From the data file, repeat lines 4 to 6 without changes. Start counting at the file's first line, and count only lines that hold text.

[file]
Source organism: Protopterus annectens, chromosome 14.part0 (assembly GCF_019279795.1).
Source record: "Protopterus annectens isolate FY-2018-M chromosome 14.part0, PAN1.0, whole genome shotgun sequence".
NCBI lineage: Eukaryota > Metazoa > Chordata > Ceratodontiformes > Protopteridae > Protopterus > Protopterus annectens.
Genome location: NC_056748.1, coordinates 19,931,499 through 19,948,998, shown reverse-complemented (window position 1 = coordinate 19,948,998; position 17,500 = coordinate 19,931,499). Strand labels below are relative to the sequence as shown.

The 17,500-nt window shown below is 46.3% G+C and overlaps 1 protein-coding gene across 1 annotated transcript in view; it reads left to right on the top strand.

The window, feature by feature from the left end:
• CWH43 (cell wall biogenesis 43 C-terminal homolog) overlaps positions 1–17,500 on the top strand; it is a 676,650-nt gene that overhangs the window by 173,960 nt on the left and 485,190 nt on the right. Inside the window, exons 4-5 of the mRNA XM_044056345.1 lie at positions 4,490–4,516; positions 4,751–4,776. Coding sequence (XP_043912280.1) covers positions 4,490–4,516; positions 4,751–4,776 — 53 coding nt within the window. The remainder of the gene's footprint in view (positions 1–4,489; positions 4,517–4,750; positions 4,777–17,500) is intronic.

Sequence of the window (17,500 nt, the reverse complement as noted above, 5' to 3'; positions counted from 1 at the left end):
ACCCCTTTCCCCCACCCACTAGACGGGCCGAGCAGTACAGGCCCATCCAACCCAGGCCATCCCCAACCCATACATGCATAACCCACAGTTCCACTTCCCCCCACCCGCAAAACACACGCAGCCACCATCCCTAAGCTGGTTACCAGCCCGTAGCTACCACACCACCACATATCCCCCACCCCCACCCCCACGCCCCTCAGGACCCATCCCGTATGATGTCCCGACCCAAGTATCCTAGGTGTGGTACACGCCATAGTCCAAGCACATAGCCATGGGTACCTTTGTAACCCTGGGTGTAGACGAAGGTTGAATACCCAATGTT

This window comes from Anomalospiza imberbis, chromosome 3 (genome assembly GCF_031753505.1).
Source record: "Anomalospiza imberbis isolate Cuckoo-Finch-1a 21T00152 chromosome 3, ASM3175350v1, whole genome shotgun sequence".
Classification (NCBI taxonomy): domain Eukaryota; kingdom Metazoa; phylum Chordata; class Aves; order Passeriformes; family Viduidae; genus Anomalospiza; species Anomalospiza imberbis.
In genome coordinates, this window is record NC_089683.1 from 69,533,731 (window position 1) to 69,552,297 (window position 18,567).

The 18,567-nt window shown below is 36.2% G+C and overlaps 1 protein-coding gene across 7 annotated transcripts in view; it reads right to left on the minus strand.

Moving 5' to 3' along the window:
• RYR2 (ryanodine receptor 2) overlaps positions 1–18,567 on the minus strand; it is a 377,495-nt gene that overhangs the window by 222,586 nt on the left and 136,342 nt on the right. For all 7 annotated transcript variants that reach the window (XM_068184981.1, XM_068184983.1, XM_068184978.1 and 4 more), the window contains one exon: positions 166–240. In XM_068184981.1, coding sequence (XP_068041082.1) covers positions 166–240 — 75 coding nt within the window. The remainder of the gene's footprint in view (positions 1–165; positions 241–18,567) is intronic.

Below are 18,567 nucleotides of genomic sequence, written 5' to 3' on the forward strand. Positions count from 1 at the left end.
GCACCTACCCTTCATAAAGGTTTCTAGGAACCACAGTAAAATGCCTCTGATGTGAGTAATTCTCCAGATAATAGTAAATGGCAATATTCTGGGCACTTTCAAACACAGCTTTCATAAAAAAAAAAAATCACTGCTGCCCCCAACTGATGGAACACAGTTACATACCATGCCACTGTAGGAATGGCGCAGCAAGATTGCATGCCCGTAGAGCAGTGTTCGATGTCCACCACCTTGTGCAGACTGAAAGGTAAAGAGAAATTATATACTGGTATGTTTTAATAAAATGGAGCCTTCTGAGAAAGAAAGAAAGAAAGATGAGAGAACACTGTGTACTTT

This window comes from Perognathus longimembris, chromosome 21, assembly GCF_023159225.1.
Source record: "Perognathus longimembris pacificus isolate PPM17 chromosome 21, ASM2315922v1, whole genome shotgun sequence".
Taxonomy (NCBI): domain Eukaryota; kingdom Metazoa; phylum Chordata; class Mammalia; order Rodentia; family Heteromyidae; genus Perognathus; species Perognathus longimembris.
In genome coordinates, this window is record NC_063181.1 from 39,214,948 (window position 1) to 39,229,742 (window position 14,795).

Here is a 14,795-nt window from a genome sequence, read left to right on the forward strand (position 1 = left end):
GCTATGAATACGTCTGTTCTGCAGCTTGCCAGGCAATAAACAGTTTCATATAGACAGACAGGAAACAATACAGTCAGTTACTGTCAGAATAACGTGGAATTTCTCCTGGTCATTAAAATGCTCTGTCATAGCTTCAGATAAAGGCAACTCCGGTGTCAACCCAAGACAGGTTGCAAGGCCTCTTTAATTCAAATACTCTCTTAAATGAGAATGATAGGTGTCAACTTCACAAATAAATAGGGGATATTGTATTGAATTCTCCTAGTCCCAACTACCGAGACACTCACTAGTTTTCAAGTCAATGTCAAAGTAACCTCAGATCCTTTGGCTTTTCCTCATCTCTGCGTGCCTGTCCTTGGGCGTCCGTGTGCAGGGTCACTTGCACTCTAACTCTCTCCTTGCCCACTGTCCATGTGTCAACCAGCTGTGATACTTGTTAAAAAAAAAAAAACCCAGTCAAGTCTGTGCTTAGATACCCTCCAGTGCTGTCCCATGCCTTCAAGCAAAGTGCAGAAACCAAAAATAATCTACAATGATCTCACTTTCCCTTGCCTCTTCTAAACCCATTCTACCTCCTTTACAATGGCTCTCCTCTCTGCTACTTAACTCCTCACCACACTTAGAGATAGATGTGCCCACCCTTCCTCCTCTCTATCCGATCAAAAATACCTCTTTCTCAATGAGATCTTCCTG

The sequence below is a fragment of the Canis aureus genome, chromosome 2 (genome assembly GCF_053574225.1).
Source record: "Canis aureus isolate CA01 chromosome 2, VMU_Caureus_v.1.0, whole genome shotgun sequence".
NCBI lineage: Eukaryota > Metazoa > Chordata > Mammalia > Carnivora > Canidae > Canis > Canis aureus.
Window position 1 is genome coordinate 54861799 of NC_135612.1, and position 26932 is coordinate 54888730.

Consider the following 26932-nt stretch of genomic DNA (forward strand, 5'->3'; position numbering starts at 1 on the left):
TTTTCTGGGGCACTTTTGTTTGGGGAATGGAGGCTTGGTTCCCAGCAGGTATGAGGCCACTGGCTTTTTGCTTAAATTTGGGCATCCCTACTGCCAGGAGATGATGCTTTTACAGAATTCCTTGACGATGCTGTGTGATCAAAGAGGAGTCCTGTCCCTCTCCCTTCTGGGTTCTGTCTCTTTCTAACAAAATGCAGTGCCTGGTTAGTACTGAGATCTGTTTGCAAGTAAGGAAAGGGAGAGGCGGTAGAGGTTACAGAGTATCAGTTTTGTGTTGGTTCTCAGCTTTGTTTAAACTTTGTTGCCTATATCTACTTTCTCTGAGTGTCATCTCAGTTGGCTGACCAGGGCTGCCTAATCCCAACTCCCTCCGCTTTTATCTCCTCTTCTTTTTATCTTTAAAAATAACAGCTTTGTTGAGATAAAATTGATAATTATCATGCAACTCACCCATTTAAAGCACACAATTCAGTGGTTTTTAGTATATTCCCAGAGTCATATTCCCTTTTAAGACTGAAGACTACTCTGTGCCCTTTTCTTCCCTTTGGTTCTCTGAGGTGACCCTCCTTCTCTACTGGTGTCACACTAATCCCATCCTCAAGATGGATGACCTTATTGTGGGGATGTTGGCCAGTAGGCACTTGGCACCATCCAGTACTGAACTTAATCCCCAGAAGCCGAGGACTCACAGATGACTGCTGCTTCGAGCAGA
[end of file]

Genome location: NC_056748.1, coordinates 19,931,499 through 19,948,998, shown reverse-complemented (window position 1 = coordinate 19,948,998; position 17,500 = coordinate 19,931,499). Strand labels below are relative to the sequence as shown.

The 17,500-nt window shown below is 46.3% G+C and overlaps 1 protein-coding gene across 1 annotated transcript in view; it reads left to right on the top strand.

The window, feature by feature from the left end: